Then came the blues rock opera that we know as Midnight Rambler. It felt a bit longer than normal, but who knows. The guitar work from Keith and Ronnie was truly inspiring, nobly supported with the required multitude of rhythm paces from Charlie. Mick was outstanding, hence the aforementioned clapping and face of wonder from Keith. The blues interlude was Hellhound on My Trail. A couple of Stones concert novices by me were astonished at Rambler: the performance, the emotion, the power.

The home run of six hit singles went by in a flash (no pun intended). All played concisely and accurately. An opportunity for Sasha and Karl to shine – they did. I thought I saw and heard more supporting vocals from Bernard during this last part of the show. Maybe Mick’s voice was feeling the dryness and he was being a little careful. Maybe I was feeling the effect of secondary smoke from around me.

And then it was all over. To huge cheers the fireworks, bows, and a very quick exit for me. So fast in fact that the police-escorted band cavalcade whizzed-past as I was walking down the steps to find a Pedicab (three wheels, one bench seat, one very hard-working cyclist) to take me the mile back to my hotel in under 10 minutes.

With only 5 shows remaining on this Tour it is hard to see how to realistically improve this spectacle called a Rolling Stones show. Of course the serious fans would like more rarities played, but more than one or two are not realistic when in front of 50,000 people. The climatic challenges have been easily overcome. Any concerns over fitness to perform, or band enjoyment, firmly put to bed. The West Coast, including what for the band will be a key show in LA, is in for a real treat. I know I am for Phoenix and Miami.

Review by Bjørnulf Vik

The Rolling Stones performance in Denver was another great show. I get the question all the time: "What was the best show?" To be hones, they are all great. The crowd reaction vary. The Denver crowd was loud, smoking, also litterally, and they were into the show from start to finish. I was happy to see friends fly into this show, from other parts of USA, and from Europe. You sort of miss good friends who have been missing for a few shows, but when they are back, everything is great...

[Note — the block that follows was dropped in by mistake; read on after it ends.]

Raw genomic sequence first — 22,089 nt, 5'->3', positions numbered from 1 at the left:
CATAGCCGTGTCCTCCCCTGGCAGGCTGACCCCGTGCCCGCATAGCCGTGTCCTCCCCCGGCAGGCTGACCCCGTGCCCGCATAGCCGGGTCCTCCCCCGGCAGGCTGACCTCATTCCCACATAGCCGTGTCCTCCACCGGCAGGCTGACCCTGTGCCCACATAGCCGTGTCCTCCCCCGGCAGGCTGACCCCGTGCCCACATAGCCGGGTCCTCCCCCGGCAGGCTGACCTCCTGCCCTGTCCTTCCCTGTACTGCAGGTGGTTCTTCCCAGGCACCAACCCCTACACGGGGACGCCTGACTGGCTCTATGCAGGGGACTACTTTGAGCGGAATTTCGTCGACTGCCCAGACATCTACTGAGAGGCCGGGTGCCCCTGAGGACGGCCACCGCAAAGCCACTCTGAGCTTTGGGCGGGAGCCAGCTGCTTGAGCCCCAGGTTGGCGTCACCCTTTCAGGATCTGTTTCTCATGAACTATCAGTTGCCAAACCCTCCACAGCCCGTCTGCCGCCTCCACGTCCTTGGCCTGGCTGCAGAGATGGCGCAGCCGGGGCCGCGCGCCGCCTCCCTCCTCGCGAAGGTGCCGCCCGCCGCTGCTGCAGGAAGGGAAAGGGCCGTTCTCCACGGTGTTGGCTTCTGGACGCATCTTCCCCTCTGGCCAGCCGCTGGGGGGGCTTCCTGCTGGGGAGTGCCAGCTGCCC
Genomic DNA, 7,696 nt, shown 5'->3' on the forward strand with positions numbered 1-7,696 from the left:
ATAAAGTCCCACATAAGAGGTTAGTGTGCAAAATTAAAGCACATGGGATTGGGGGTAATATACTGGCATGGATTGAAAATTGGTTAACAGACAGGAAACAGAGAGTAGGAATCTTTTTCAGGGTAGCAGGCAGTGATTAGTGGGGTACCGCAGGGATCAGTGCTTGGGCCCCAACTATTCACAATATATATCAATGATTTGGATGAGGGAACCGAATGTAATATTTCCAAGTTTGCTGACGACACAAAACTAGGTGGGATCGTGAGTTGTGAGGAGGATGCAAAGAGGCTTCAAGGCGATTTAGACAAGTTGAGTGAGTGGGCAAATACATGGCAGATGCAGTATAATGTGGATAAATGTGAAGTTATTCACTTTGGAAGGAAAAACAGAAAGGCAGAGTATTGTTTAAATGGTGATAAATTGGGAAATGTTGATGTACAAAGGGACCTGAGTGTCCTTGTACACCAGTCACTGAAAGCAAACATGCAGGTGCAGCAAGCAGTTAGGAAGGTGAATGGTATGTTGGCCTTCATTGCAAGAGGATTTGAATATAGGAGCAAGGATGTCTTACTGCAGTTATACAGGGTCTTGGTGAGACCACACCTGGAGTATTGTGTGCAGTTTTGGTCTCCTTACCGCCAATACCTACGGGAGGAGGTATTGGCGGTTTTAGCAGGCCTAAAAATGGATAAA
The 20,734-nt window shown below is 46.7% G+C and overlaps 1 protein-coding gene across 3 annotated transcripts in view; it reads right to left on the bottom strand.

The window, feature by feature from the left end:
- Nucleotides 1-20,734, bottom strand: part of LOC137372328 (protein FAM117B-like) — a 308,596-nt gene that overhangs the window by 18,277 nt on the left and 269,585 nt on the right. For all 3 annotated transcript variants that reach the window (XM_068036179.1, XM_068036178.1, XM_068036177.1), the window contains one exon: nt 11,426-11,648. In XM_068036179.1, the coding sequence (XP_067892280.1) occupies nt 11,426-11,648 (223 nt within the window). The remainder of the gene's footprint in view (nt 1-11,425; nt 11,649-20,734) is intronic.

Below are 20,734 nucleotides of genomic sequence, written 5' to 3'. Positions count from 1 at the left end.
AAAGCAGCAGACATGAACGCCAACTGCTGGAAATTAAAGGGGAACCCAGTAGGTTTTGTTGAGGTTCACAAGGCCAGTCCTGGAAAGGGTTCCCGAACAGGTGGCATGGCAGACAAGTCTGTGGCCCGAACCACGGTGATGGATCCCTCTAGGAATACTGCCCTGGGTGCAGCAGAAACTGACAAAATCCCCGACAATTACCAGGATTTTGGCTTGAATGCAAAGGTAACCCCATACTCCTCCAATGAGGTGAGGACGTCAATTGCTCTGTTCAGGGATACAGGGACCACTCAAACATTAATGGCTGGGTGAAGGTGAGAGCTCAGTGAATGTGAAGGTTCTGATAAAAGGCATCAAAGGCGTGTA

The show was quite similar to the first New Jersey show, except they played "Like A Rolling Stones" as vote song, and Keith did "You Got The Silver". Then it is always interesting to see what comes first, once they have done "Miss You" - this time "Midnight Rambler" was before "Paint It Black".

This was show number twelve on this tour, with five more shows to go. I would assume they are warm and well rehearsed by now, but still, the first part of the show, until they return from the B-stage and do "Sympathy For The Devil", is always a bit variable, sort of trying out and making sure everything is ok. Then they power up, Keith goes strong, and we get more and more power as the show go on.

There are lots of smiles among the band, and among Mick and Keith, even Charlie was smiling quiter a bit, from what I cound see, even if he was hidden by the cymbal for most of the time from my position on Keith side i.e. Pit 2.

Mick forgot to present Darryl, and I wondered if Ronnie would mention it, like he did when Chuck missed out on the band presentations some shows ago. Then they sorted it all out after Charlie was presented, so Ronnie, Mick and Charlie were all smiles as Charlie himself presented : "Darryl Jones". Mick mentioned a few Colorado cities, with the most loud reaction around me for "Boulder", no local foods talk on stage from Mick tonight, but we got another great, solid show. So many say this tour is great - yes, it is!